The expression “show, don’t tell” highlights another essential element of developing your scene. Make use of gestures and expressions to immerse your reader in the action. For example, instead of saying, “Linda was angry that her neighbor kept riding his bicycle across her lawn,” you might instead consider, “Linda’s eyes narrowed as her neighbor, Ted, rode his bicycle across her lawn for the umpteenth time.” The narrowing of Linda’s eyes gives your reader a specific visual that helps them to identify her mood without being told what it is. This helps your reader connect more immediately with the scene because they’re able to directly observe how Linda’s face is changing and to interpret what that means about her emotional state.
4. Meaningful Change In Your Characters
As your plot unfolds, your characters, especially your protagonist, have to be dynamic. In earlier scenes, you may choose to focus on demonstrating your main character’s profile in a way that conveys their traits and typical reactions to events. For example, Jen is a somewhat disorganized individual who forgets to do basic things like put on deodorant before stepping out of her shabby apartment into a hot summer day.
But in later scenes, your protagonist should surprise your reader by demonstrating growth of some kind. Jen could, for instance, raise her hand at the staff meeting to step up and take the lead on an important new business initiative. Build your character’s actions, gestures, and interiority in line with the goals you have for your specific scene. Some authors elect to write down the goals they have for each individual scene before they draft the actual scene, whereas others prefer to draft the scene first as a way to uncover that scene’s goals.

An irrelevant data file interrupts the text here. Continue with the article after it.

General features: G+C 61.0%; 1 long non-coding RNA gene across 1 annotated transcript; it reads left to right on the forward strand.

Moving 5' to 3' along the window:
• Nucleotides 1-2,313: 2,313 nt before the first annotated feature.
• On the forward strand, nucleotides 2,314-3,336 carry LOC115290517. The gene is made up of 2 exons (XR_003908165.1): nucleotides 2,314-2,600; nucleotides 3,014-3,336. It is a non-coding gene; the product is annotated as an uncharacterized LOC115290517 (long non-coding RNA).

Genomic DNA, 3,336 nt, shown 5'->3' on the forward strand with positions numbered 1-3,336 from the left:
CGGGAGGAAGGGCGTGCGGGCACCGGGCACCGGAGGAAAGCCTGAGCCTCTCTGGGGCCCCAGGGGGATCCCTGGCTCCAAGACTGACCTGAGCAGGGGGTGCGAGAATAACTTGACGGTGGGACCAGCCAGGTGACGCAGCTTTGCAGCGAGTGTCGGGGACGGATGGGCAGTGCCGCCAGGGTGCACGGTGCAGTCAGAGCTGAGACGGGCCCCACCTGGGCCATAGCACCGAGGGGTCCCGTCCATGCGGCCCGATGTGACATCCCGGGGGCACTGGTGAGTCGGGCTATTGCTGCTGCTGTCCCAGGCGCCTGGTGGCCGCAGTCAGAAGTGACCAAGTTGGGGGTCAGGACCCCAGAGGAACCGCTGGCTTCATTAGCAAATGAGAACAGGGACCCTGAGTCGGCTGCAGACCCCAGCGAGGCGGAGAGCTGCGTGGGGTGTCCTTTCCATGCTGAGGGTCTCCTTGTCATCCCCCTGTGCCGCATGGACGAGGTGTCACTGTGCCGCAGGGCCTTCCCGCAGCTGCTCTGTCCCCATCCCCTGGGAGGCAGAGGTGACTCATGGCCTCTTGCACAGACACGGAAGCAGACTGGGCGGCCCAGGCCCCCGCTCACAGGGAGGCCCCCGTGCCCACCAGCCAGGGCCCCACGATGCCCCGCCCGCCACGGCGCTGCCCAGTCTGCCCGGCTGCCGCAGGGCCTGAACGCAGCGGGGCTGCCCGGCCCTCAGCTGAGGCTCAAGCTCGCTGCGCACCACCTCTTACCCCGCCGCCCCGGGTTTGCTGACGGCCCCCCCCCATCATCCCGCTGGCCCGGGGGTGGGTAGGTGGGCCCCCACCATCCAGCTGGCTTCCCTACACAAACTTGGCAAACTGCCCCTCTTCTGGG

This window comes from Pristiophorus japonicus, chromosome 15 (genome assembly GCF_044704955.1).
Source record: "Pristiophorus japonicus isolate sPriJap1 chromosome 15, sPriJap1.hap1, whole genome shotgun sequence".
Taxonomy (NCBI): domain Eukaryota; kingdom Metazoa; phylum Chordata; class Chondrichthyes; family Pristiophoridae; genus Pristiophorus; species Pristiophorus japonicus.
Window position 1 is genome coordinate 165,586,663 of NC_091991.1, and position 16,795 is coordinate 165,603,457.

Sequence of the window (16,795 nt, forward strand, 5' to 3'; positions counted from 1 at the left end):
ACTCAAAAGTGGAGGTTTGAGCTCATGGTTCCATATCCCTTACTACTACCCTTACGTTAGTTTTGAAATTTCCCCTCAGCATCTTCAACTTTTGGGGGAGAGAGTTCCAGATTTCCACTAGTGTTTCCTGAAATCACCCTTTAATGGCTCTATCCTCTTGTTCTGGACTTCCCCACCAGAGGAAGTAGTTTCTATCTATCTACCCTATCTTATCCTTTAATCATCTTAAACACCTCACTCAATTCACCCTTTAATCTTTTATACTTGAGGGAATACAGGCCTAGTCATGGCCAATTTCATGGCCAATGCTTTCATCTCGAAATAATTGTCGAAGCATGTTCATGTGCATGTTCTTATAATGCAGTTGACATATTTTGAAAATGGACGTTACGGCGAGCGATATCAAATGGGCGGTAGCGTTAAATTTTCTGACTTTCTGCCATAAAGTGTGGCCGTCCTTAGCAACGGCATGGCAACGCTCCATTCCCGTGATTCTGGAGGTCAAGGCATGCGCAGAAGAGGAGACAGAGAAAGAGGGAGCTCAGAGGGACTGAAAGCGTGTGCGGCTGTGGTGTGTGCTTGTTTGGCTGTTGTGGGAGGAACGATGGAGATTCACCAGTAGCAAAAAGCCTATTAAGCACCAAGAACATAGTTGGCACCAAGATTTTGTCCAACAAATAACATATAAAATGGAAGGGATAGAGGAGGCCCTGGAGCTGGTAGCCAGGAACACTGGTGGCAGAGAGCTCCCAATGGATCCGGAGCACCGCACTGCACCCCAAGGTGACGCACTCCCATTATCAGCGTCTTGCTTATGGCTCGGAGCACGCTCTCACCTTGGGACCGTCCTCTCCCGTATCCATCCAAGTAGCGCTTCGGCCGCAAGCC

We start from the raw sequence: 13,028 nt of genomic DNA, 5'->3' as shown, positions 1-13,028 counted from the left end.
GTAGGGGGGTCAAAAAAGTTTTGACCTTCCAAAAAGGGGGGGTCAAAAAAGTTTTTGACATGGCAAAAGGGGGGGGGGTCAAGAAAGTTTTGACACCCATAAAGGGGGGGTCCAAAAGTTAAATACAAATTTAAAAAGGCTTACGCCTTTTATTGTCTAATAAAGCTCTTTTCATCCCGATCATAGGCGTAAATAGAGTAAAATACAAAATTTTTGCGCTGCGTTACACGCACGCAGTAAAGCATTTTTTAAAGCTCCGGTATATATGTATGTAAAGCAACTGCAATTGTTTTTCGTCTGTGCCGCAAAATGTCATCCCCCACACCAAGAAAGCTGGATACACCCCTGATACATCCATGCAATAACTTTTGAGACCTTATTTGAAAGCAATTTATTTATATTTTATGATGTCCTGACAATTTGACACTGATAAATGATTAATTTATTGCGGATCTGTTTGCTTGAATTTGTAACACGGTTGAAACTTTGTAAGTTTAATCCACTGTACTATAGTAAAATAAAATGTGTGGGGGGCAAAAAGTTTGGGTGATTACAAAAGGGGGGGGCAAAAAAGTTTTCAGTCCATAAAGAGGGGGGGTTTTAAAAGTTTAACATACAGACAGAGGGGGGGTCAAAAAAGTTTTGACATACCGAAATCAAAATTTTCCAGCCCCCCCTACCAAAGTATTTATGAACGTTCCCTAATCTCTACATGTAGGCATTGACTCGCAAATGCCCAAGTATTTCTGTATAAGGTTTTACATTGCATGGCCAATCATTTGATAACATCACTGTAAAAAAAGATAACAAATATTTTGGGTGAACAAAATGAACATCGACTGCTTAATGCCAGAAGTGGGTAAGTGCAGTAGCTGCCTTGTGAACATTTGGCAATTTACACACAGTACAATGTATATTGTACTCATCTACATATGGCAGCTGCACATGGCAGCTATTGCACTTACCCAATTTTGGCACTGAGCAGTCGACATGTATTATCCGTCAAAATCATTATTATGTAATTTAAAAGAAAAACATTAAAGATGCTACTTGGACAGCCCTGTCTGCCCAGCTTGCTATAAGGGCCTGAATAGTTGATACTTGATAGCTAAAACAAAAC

5. Interesting Settings
Though characters and action are the two must-haves of any scene, another literary element you’re likely to use is setting—after all, your character’s actions have to happen somewhere, whether that be a city, a forest, someone’s house, or outer space.
You can start your scene by situating your characters in the setting of your choice. For example:
It was a sultry Boston morning and Jen was already cursing herself for forgetting to put on deodorant before getting on the T to work.
Alternately, you can layer in setting after your characters have already begun saying and doing things. For example:
After a year of keeping to himself, Garth’s first words to another human were, ‘I like your smile.’
‘I like your smile, too!’ the woman responded, surprising him by returning the compliment.
Before he could reply, she’d already turned around and was walking out of the warm coffee shop into the frigid Maine winter.
Every scene has one or more characters doing things and facing consequences. Setting can be an important part of scenes and help create that immersive feeling for your reader. As a writer, you have the option of listing your goals for a scene before beginning to draft it so that you can keep track of what you want to achieve. Finally, reading your scene out loud will help you identify areas where your scene could flow better, whether that’s ironing out dialogue or layering in a few more sentences that create a stronger sense of place.